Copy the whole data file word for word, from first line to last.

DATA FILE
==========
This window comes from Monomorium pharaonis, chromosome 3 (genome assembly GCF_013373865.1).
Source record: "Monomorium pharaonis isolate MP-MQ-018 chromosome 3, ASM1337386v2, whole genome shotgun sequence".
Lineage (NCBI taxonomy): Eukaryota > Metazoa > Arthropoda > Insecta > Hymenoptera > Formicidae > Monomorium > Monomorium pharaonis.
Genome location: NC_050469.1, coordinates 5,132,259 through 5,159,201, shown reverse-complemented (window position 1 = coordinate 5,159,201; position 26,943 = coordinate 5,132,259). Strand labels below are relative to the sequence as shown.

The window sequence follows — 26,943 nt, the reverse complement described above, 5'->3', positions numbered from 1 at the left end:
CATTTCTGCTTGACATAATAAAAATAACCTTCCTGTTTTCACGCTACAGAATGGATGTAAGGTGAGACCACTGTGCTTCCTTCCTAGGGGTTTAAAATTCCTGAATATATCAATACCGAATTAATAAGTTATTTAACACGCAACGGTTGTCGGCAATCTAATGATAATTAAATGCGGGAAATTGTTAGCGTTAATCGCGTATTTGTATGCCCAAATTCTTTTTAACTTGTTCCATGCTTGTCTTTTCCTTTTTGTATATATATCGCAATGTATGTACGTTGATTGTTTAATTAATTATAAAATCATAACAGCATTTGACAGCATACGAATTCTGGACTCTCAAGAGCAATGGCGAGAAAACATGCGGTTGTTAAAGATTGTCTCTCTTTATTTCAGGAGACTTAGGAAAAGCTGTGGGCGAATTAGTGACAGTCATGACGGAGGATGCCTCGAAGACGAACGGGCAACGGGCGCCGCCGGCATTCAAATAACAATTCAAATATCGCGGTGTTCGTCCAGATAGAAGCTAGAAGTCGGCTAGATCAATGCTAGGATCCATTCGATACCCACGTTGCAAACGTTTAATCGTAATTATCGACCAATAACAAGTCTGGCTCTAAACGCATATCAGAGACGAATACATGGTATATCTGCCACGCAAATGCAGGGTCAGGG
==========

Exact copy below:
This window comes from Monomorium pharaonis, chromosome 3 (genome assembly GCF_013373865.1).
Source record: "Monomorium pharaonis isolate MP-MQ-018 chromosome 3, ASM1337386v2, whole genome shotgun sequence".
Lineage (NCBI taxonomy): Eukaryota > Metazoa > Arthropoda > Insecta > Hymenoptera > Formicidae > Monomorium > Monomorium pharaonis.
Genome location: NC_050469.1, coordinates 5,132,259 through 5,159,201, shown reverse-complemented (window position 1 = coordinate 5,159,201; position 26,943 = coordinate 5,132,259). Strand labels below are relative to the sequence as shown.

The window sequence follows — 26,943 nt, the reverse complement described above, 5'->3', positions numbered from 1 at the left end:
CATTTCTGCTTGACATAATAAAAATAACCTTCCTGTTTTCACGCTACAGAATGGATGTAAGGTGAGACCACTGTGCTTCCTTCCTAGGGGTTTAAAATTCCTGAATATATCAATACCGAATTAATAAGTTATTTAACACGCAACGGTTGTCGGCAATCTAATGATAATTAAATGCGGGAAATTGTTAGCGTTAATCGCGTATTTGTATGCCCAAATTCTTTTTAACTTGTTCCATGCTTGTCTTTTCCTTTTTGTATATATATCGCAATGTATGTACGTTGATTGTTTAATTAATTATAAAATCATAACAGCATTTGACAGCATACGAATTCTGGACTCTCAAGAGCAATGGCGAGAAAACATGCGGTTGTTAAAGATTGTCTCTCTTTATTTCAGGAGACTTAGGAAAAGCTGTGGGCGAATTAGTGACAGTCATGACGGAGGATGCCTCGAAGACGAACGGGCAACGGGCGCCGCCGGCATTCAAATAACAATTCAAATATCGCGGTGTTCGTCCAGATAGAAGCTAGAAGTCGGCTAGATCAATGCTAGGATCCATTCGATACCCACGTTGCAAACGTTTAATCGTAATTATCGACCAATAACAAGTCTGGCTCTAAACGCATATCAGAGACGAATACATGGTATATCTGCCACGCAAATGCAGGGTCAGGG